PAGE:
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Availability Measurement
Operational Availability ( Actual Support Environment)

A =

MTBM MTBM + MDT

MDT = mean downtime = weighted average of active maintenance (current and previous) and delays (logistical and administrative.

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Comments on Availability
Availability is a function of both: Reliability of a prime item The logistics support subsystem Equipment designer can exert little control over support operations, but can design in: Built-in diagnostics Easy access Rapid disconnect / connect

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Comments on Availability (cont)


The proper balance of R&M must be decided in early stages, when flexibility is great. Discussion of availability is always in some context: Actual failure or not Which mission, what is critical to success Maintenance crew, equipment, spares availability

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Reliability Techniques in System Design Phase


Conceptual Design Phase Assignment of system reliability goal based on: Mission analysis Cost analysis Technical Limits Preliminary Design: Block Diagram Models Estimation of Ri(t) Functions Study of failure points, solutions
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Reliability Techniques in System Design Phase(cont)


Preliminary Design Phase (Cont.) Definition of Success/ Failure criteria Budgeting/ Revision of Reliability Requirements Detail Design: Material and Parts Selection Standardization Test and Evaluation Requirements for Suppliers Series-Parallel Recommendations De-rating

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Standardization
Standardization: Means selection of components and materials whose reliability characteristics are known, as well as their degradation under stress and aging. This indirectly eases the burden on spare parts inventories, by having same component used in several systems

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De-rating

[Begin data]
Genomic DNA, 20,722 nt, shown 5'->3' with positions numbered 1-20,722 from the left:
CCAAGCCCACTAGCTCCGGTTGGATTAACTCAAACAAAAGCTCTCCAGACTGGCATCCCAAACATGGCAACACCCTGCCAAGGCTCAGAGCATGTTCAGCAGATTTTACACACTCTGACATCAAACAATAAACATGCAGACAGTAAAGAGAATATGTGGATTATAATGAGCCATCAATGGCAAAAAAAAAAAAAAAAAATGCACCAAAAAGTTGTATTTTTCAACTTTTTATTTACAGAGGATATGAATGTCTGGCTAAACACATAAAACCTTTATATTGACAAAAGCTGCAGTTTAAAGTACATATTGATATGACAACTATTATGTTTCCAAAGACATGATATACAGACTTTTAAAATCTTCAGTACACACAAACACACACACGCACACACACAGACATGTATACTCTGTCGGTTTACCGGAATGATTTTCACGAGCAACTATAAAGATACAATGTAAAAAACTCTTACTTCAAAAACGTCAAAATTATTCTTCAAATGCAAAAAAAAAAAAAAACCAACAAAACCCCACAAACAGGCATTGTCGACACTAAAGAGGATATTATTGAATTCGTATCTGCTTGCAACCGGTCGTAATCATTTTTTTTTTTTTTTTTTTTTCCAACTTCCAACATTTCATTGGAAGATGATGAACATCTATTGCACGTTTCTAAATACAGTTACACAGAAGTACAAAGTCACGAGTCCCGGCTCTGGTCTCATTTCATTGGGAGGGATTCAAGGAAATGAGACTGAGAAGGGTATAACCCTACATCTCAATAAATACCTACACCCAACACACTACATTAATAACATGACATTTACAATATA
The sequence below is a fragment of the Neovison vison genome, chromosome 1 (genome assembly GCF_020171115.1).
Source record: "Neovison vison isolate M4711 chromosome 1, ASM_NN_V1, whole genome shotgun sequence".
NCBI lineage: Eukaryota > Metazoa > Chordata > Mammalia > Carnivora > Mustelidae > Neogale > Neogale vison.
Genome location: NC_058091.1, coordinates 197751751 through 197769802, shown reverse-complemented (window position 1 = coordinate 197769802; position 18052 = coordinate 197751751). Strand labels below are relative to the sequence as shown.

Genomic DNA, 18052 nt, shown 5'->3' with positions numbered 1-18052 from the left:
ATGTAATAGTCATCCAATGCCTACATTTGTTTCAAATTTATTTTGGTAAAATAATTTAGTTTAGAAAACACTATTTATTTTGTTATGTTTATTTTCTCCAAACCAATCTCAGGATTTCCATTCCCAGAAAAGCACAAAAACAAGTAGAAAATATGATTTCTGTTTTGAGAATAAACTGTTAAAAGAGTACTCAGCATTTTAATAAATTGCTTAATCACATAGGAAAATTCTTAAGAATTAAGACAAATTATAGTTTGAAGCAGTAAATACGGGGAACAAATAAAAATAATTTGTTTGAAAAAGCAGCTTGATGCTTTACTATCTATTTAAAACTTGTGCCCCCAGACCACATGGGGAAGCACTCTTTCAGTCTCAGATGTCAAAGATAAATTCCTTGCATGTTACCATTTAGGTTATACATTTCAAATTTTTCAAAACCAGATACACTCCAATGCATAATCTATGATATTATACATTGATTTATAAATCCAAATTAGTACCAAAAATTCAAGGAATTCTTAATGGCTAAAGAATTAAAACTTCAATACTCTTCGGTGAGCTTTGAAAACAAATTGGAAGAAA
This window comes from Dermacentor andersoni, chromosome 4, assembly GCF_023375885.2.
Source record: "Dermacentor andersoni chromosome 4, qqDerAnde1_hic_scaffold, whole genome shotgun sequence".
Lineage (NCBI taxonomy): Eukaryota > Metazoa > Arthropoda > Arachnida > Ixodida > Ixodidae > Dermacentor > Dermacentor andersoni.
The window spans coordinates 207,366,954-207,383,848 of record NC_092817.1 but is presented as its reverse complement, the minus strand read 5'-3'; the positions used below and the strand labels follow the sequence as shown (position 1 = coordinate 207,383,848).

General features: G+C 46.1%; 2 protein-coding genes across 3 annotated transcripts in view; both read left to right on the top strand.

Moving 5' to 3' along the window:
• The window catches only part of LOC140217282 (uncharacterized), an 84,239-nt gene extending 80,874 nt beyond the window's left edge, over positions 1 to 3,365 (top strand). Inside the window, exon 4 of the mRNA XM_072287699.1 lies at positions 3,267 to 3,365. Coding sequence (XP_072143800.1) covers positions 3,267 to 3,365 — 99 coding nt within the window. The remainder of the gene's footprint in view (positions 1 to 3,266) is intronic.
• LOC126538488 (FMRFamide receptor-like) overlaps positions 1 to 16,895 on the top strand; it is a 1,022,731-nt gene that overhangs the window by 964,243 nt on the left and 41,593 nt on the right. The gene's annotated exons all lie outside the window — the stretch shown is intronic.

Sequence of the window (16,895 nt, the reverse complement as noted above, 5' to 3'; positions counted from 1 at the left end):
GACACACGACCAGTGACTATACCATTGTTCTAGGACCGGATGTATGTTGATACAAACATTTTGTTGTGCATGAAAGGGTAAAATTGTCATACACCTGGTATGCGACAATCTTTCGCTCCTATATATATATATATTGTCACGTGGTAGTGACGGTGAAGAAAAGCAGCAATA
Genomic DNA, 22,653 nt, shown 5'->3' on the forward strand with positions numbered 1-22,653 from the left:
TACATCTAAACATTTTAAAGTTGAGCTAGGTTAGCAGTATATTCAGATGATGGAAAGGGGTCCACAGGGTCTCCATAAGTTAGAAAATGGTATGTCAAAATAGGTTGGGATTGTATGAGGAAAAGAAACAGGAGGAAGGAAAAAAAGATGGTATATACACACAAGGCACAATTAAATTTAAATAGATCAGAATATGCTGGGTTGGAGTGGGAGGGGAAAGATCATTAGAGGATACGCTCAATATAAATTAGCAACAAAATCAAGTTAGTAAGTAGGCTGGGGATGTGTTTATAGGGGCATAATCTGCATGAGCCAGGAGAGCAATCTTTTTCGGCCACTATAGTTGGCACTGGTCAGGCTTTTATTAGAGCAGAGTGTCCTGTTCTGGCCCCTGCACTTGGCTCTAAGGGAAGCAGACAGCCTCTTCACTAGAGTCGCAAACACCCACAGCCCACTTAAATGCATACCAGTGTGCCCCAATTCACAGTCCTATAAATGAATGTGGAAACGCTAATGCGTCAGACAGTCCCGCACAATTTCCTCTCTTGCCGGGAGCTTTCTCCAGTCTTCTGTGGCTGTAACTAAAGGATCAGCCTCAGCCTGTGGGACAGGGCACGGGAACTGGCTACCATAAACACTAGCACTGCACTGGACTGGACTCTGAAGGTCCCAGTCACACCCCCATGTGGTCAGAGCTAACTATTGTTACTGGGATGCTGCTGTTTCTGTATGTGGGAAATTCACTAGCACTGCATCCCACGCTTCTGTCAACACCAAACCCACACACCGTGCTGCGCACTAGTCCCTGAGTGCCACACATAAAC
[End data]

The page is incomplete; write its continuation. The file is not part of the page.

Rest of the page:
De-rating: - Use part in application below its rated value A type of overdesign to provide reliability margin Steps: Identify operating interval Select de-rating % ( see RCA Corp. Table) Calculate de-rated value of component to be used Example: ceramic capacitor for 100v (max) application - RCA recommends 70% de-rating - X (0.7) = 100, X = 142.85 v minimum requirement for component
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Binomial Expansion to Explain Parallel-Redundant Systems


Consider 3 Identical Components in Parallel P = Probability of Operation of Each Q = Probability of Failure of Each
3 3 3 (P + Q)3 = P 3 + P 2 Q + P1Q 2 + P 0 Q3 1 2 3 = P 3 + 3P 2 Q + 3P1Q 2 + Q3

All 3 up

2 up, one failed

One up, two failed

All 3 down

P (System operating)

1 Q3 = 1 (1 P)3 P 3 + 3 P 2 Q + 3 P1Q 2
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Binomial Expansion to Explain Parallel-Redundant Systems


Let PA=PB=PC=PD = 0.9 Which configuration is more reliable? Why? A C A C B D B D
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Parallel Redundancy Has Its Drawbacks


Limitations
Each subsystem must have a switch to assure its failure doesnt disable the remaining components Sometimes necessary to disconnect failed system Redundancy increases weight, volume, cost and sometimes complexity. The failure sensing device may be unreliable

Alternatives to Redundancy
Reduce number of parts Simplify Improve reliability level of parts used, especially at critical nodes Burn-in of Parts On-board spares, repairs

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Standby Redundancy
Assume cold standby, not energized until failure detected in original component Assume reliability of decision switch is 100% Lifetime variable is T=T1++Tn Standby always more reliable than simple parallel, if switch is 100% Reliable 1 DS 2

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Standby Redundancy (Cont,)


Assume lifetime variable is as follows:

E (T ) V (T ) = V (T )
E (T ) =
i i

T = T1 + T2 + - - - - + Tn

If Ti each exponential, t is gamma ( , n)

n n V (T ) = 2 E (T) =

n=2 n=3

R(t) = P(system life > t / one standby) = e - t + (t )e t R(t) = P(system life > t / two standbys) = e - t + (t )e t + (t )2 t e 2!
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Benefits of Computerized Reliability Models

Helps keep track of reliability relationships Across levels of design Within a given level Rapid Sensitivity Analysis Is overall R goal even feasible Study effect of different R allocations Study effects of configuration changes on R Study effects of substituting different components Perform worst-case analysis Can be adapted to multiple missions -in essence, one model for each set of mission equipment/conditions Can be used to evaluate proposed modifications to existing system
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Analytical Methods to Support Reliability Estimation and Assist in Design Decisions